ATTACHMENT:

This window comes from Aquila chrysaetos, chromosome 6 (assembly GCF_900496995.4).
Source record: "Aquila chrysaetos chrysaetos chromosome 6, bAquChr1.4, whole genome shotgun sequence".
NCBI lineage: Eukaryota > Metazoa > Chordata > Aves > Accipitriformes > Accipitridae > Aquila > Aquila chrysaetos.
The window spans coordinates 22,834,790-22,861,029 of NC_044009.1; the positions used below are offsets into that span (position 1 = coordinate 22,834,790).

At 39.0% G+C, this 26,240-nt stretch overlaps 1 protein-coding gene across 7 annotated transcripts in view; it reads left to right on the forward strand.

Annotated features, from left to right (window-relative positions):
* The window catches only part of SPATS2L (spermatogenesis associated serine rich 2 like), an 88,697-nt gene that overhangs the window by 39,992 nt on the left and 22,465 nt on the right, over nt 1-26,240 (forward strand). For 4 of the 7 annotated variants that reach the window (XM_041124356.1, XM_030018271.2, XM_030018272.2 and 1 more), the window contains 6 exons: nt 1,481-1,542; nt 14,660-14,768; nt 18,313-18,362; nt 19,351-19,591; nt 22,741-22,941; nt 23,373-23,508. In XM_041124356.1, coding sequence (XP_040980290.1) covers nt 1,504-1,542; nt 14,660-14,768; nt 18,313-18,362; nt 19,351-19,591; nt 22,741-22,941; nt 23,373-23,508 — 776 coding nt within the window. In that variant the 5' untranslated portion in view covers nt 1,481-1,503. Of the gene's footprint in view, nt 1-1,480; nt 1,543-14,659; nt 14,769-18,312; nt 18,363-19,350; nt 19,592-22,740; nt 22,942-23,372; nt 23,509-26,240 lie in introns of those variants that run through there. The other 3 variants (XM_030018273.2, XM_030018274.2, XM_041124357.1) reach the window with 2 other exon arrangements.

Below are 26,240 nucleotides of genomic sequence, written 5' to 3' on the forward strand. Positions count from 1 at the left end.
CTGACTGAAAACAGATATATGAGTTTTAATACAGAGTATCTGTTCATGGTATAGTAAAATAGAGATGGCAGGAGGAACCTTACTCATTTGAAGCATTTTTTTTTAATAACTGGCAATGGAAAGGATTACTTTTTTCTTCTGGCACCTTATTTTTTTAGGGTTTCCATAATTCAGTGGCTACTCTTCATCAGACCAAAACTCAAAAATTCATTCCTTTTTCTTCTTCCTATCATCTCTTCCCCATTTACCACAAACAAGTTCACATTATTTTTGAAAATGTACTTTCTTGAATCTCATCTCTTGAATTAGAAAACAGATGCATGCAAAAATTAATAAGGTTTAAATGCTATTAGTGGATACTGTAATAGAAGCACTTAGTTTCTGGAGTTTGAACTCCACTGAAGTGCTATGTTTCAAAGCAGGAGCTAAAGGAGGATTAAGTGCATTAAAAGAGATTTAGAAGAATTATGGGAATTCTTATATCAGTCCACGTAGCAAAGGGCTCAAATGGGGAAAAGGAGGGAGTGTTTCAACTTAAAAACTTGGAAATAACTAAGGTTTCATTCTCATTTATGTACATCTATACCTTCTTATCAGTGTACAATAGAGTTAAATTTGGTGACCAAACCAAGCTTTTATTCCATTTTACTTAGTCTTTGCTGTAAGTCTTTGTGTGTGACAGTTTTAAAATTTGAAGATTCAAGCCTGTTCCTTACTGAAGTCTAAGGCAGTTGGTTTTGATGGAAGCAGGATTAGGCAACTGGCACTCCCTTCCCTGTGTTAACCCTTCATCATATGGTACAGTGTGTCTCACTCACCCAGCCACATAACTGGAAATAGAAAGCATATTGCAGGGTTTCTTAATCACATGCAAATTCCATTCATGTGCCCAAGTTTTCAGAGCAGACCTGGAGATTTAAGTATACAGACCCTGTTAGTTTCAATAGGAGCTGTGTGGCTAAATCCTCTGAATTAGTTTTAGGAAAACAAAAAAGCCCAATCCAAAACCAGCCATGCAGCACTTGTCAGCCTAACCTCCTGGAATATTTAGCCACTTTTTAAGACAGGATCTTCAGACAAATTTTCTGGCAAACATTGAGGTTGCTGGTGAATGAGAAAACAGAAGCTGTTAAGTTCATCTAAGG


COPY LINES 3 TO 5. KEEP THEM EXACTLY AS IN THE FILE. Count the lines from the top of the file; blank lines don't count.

NCBI lineage: Eukaryota > Metazoa > Chordata > Aves > Accipitriformes > Accipitridae > Aquila > Aquila chrysaetos.
The window spans coordinates 22,834,790-22,861,029 of NC_044009.1; the positions used below are offsets into that span (position 1 = coordinate 22,834,790).

At 39.0% G+C, this 26,240-nt stretch overlaps 1 protein-coding gene across 7 annotated transcripts in view; it reads left to right on the forward strand.